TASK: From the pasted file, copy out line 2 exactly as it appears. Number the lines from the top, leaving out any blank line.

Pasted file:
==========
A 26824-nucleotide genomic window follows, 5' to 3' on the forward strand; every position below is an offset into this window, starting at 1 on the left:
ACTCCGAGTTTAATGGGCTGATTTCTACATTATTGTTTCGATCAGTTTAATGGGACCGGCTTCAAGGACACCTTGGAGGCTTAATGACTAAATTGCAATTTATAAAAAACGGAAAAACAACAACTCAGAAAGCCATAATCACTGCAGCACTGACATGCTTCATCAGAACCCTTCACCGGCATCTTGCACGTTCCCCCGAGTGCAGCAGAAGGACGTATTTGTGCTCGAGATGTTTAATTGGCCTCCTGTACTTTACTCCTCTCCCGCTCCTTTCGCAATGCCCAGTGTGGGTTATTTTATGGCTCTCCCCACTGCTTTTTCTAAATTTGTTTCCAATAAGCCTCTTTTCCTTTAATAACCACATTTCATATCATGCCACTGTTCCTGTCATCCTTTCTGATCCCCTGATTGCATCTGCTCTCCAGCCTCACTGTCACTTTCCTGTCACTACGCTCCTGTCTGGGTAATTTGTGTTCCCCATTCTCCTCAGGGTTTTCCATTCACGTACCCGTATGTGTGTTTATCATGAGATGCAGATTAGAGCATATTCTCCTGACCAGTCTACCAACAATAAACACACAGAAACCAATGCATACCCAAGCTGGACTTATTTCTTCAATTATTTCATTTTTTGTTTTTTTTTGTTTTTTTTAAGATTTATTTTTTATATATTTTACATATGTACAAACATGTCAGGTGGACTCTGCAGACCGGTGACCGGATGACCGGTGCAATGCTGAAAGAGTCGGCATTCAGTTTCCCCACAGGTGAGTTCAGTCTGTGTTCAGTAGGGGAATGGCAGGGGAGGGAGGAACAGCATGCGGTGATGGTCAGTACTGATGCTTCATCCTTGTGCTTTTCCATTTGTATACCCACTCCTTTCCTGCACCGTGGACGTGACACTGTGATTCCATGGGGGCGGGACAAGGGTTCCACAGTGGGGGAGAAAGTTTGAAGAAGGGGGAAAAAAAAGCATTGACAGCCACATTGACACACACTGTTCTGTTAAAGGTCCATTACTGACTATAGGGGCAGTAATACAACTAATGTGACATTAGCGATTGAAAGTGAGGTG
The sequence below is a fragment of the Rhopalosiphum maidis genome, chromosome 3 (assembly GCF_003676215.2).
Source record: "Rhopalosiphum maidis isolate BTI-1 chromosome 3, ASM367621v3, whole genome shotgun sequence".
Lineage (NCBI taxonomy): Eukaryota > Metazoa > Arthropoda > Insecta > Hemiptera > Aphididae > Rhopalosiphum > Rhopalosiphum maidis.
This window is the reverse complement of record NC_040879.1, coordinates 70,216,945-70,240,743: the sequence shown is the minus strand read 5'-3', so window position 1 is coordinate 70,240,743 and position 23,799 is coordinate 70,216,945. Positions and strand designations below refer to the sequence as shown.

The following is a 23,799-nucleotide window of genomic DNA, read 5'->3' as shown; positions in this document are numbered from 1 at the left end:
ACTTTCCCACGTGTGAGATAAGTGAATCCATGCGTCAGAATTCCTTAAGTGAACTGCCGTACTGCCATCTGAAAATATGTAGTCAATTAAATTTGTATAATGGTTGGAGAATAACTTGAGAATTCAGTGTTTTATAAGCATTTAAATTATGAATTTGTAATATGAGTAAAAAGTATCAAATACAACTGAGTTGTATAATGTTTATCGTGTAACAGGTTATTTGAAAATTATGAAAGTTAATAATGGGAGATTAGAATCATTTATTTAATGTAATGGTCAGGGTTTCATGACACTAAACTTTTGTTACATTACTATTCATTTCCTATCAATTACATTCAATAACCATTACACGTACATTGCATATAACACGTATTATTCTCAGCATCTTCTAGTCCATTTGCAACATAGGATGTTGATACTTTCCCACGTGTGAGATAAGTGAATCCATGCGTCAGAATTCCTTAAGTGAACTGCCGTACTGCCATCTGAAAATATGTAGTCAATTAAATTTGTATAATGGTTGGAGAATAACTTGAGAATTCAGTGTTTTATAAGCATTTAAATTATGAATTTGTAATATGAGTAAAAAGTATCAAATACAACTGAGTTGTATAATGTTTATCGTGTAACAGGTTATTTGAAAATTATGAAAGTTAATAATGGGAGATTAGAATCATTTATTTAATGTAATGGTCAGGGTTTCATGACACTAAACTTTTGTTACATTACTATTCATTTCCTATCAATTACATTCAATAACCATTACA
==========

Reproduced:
ACTCCGAGTTTAATGGGCTGATTTCTACATTATTGTTTCGATCAGTTTAATGGGACCGGCTTCAAGGACACCTTGGAGGCTTAATGACTAAATTGCAATTTATAAAAAACGGAAAAACAACAACTCAGAAAGCCATAATCACTGCAGCACTGACATGCTTCATCAGAACCCTTCACCGGCATCTTGCACGTTCCCCCGAGTGCAGCAGAAGGACGTATTTGTGCTCGAGATGTTTAATTGGCCTCCTGTACTTTACTCCTCTCCCGCTCCTTTCGCAATGCCCAGTGTGGGTTATTTTATGGCTCTCCCCACTGCTTTTTCTAAATTTGTTTCCAATAAGCCTCTTTTCCTTTAATAACCACATTTCATATCATGCCACTGTTCCTGTCATCCTTTCTGATCCCCTGATTGCATCTGCTCTCCAGCCTCACTGTCACTTTCCTGTCACTACGCTCCTGTCTGGGTAATTTGTGTTCCCCATTCTCCTCAGGGTTTTCCATTCACGTACCCGTATGTGTGTTTATCATGAGATGCAGATTAGAGCATATTCTCCTGACCAGTCTACCAACAATAAACACACAGAAACCAATGCATACCCAAGCTGGACTTATTTCTTCAATTATTTCATTTTTTGTTTTTTTTTGTTTTTTTTAAGATTTATTTTTTATATATTTTACATATGTACAAACATGTCAGGTGGACTCTGCAGACCGGTGACCGGATGACCGGTGCAATGCTGAAAGAGTCGGCATTCAGTTTCCCCACAGGTGAGTTCAGTCTGTGTTCAGTAGGGGAATGGCAGGGGAGGGAGGAACAGCATGCGGTGATGGTCAGTACTGATGCTTCATCCTTGTGCTTTTCCATTTGTATACCCACTCCTTTCCTGCACCGTGGACGTGACACTGTGATTCCATGGGGGCGGGACAAGGGTTCCACAGTGGGGGAGAAAGTTTGAAGAAGGGGGAAAAAAAAGCATTGACAGCCACATTGACACACACTGTTCTGTTAAAGGTCCATTACTGACTATAGGGGCAGTAATACAACTAATGTGACATTAGCGATTGAAAGTGAGGTG